Monday, July 9, 2007

cache of blogs: Volume 1; Perpetual Vacations

I have been very busy lately, and just returned from Nome today, the 28th of July. I was not able to publish another post pre-Nome, so here it is now. More will be comming:
It is interesting how the entire town of Barrow seems to always be on a perpetual vacation. The whales come, they must go, then nalukataqs up the yin yang. Then the seals are out on the ice, so they must go. Then the geese come in, so they must go. In the defense of the locals, however, I must say that they live off subsistence hunting.

The entire week of the 4th of July was like one big holiday. The 2nd was Founder's Day for the North Slope Borough (and Perry's Birthday :) ), which is the seat of government for this area (by the way, the North Slope of Alaska refers to the area of land above the Brooks Mountain Range and includes Barrow, Prudhoe Bay, Point Hope, Point Lay, Atqasuk, Ivotuk and several other small towns). The 4th of July celebrations begin on the 3rd, and include games, dancing and races....boat races, foot races and so on.

The 5th of July----HAPPY BIRTHDAY MOM
Sandra, Dave and I headed out to the ITEX site to do some reflectance measurements. I love the ITEX site, I find it peaceful and it is really pretty out there. I also like that there aren't as many people or edifices. All of the flowers were blooming, the pink columnar Pedicularis lanata (wooly lousewort) is beautiful and is one of the first flowers I saw after the thaw. They are bright pink and fuzzy with leaves that are fern-like. and bright yellow Ranunculus nivalus (snow buttercups), the even brighter yellow Papaver Macounii (the Arctic poppy). I really like the Tundra rose, which is yellow with separated petals. There are several buckwheats here too that are blooming and are a hue of red.

Sandra came with us to check out the site, it was her first time out there and she relished the beauty as well. I have been trying to keep up with my insect collecting, but I am finding it difficult to massacre pretty little bugs. I tried to catch a huge bee with its pollen sacs full, but I didn't have a large enough vial. Anyway....

After our fieldwork, we went back to eat and go catch Chico's talk at the Heritage Center. Chico is from El Paso, and works with a logistics company called VECO Polar. They support research in Antarctica, Greenland, Russia, Alaska and all over the Arctic. This guy is quite inspiring and has traveled all around the world. He didn't go to college, but he is always educating himself, is very motivated and a hard worker. I'm really happy I got to know him. BASC holds what are called "schoolyard talks" in which the public and anyone who wants to go is invited to hear a speaker. The talks are on scientific research and other interesting topics. Chico's was on his some 16 years of working and living at both poles while supporting research. His resume includes a culmination of 14 years in the Antarctic and 4 in the Arctic. It made me even more excited to go to Antarctica than I thought possible after hearing his talk. Here are a few highlights that stuck in my mind after the talk:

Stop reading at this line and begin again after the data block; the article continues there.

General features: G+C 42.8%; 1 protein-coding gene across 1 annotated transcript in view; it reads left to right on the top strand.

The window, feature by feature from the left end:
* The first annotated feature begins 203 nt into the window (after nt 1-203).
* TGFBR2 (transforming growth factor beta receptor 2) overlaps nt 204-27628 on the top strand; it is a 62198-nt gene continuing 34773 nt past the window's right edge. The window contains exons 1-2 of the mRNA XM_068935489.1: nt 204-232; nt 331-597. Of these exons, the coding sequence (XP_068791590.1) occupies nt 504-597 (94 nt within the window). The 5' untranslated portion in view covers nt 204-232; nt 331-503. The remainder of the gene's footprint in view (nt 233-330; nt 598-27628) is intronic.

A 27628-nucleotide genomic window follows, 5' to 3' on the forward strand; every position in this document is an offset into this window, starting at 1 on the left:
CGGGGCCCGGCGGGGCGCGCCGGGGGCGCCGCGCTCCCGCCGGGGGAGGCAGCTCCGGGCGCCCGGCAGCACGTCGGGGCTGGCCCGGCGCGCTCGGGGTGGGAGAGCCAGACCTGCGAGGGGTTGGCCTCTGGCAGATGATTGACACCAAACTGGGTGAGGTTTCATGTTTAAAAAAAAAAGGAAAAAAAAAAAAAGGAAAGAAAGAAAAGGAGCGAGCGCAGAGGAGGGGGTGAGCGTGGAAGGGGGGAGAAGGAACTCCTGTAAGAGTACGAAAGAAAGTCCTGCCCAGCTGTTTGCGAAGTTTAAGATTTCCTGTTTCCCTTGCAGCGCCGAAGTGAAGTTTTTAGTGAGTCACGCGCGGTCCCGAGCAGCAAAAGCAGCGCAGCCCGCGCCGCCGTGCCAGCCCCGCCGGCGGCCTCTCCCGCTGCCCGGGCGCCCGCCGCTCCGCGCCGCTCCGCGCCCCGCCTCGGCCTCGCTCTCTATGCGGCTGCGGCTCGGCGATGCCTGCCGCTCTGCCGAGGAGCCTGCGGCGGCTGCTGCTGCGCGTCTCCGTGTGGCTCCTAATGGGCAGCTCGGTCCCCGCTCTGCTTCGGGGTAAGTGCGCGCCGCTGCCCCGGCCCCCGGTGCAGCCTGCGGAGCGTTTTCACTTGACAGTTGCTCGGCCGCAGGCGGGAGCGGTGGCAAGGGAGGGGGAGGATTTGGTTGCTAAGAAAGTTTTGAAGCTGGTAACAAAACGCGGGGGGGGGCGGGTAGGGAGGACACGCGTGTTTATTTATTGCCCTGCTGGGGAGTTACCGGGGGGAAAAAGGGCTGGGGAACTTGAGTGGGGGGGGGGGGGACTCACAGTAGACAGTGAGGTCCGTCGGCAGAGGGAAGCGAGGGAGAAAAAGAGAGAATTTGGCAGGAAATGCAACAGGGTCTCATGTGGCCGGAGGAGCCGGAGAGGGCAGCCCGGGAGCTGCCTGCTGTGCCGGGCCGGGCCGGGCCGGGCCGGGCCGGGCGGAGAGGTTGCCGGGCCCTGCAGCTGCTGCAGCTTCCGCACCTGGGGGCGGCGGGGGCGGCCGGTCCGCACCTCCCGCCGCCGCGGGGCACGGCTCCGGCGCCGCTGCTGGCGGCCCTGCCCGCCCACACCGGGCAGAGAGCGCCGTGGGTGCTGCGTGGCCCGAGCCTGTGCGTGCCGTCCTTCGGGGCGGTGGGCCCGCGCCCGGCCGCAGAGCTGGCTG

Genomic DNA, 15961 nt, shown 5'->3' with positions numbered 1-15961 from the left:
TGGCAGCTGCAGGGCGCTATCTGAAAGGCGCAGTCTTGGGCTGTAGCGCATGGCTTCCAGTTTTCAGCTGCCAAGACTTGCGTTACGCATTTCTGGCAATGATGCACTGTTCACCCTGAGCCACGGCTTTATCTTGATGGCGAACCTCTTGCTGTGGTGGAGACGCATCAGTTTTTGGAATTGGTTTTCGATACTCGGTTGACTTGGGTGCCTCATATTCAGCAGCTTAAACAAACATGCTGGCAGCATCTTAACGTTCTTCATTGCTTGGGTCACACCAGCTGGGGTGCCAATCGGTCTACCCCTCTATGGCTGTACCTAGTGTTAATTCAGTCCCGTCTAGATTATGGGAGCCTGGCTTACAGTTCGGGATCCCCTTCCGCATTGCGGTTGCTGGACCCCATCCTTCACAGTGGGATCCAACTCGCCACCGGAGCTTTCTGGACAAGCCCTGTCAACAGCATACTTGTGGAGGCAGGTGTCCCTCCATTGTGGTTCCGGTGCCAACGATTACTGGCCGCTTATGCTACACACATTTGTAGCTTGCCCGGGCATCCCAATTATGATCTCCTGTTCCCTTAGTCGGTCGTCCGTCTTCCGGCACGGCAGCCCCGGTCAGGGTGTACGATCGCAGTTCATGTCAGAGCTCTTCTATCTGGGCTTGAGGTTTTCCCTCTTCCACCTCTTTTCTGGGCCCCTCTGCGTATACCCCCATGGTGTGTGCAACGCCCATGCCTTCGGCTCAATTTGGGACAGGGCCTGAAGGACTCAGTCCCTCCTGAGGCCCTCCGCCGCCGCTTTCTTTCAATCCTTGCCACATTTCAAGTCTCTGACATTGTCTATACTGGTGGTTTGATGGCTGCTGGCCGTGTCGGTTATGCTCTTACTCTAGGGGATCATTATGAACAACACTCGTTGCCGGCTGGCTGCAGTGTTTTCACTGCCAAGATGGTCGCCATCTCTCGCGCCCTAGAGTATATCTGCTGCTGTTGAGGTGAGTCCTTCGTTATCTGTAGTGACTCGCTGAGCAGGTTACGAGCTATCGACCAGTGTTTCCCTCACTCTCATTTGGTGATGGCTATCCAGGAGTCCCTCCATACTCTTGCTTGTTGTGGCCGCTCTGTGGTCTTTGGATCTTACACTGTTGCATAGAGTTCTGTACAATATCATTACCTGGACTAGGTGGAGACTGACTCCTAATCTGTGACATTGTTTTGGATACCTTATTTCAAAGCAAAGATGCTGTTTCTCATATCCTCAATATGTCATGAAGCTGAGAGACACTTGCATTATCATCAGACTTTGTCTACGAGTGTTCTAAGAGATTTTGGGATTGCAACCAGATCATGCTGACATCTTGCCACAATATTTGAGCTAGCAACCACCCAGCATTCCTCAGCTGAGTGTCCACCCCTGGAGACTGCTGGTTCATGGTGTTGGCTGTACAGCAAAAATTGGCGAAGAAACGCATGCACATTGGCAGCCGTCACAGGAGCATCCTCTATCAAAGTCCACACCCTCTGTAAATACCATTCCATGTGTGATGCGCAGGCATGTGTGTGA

About 98% of Antarctica is covered in ice and snow at a low average of 1.6 km thick. It is the coldest, driest and windiest contenet on the planet. What I thought was really interesting is that the precipitation is very very low, and the the interior is actually considered a desert. The little bit of precipitation packs and packs year after year. It is the coldest place on Earth, with temperatures reaching between -130 and 59 degrees Farenheight. Chico told us he was once caught in a reallybed storm that chilled everything. They had to run into an emergency hut (they are located all over) for shelter, and the temperature dropped so low that anything made of glass just shattered; this was during winter.

There are three stations on the continent; the Palmer Station on the Arctic Peninsula, McMurdo Station by the Ice Shelf, and the South Pole Station in the interior. Palmer station is accessed by way of South America, and then traveling via boat. McMurdo is accessed by traveling from New Zealand, and South Pole Station can be reached via McMurdo.

The Antarctic is also home to several bizarre phenomena, including the "sun dog" or parhelion, which is a halo or atmospheric optical phemonenon that looks like a bright spot next to the sun.

There are also the southern lights:

I was captivated after hearing about nacreous clouds, also called polar stratospheric clouds (PSCs). The image on the screen was eery; a feathery ghost-like cloud hovered over a research base reflecting several wavelengths of color. Even the name had an ominous undertone...nacreous. PSCs are clouds that form at very low temperatures (-176 degrees Farenheight) and at high altitudes (50,000-80,000 ft.) They form in the winter in the stratosphere and are composed of a mix of ice, nitric acid and sulfuric acid. They are basically ice with a liquid coating of nitric acid tri-hydrate. The toxic mix is responsible for ozone depletion, and a study by NASA and Naval Research Institute found that exhaust from the space shuttle can create them. They are also caused by aerosols.

The interior is dangerous; there are huge crevaces below the surface that you can't even see. The researchers and workers are clipped to each other by rope wherever they go. Chico fell into a crevace and said it was analagous to being blindfolded and walking off the edge of a building when you don't know where the edge is. He said he was scrambling and fumbling in the darkness as fell trying to get a grip with his ice axe. The people in front of him didn't notice for a while, but they came and pulled him out (they were all tied in). As he was emerging from the darkness, another guy fell into another crevasse, and they fell in again later on that day! He said any day could be your last, but you would go out with a bang.

Chico and his team members tied together

A pic of Chico and some researchers exploring a huge crevasse

There is also another intersting phenomenon: crazy people doing a polar plunge! You are tied onto a rope for the plunge in Antarctica.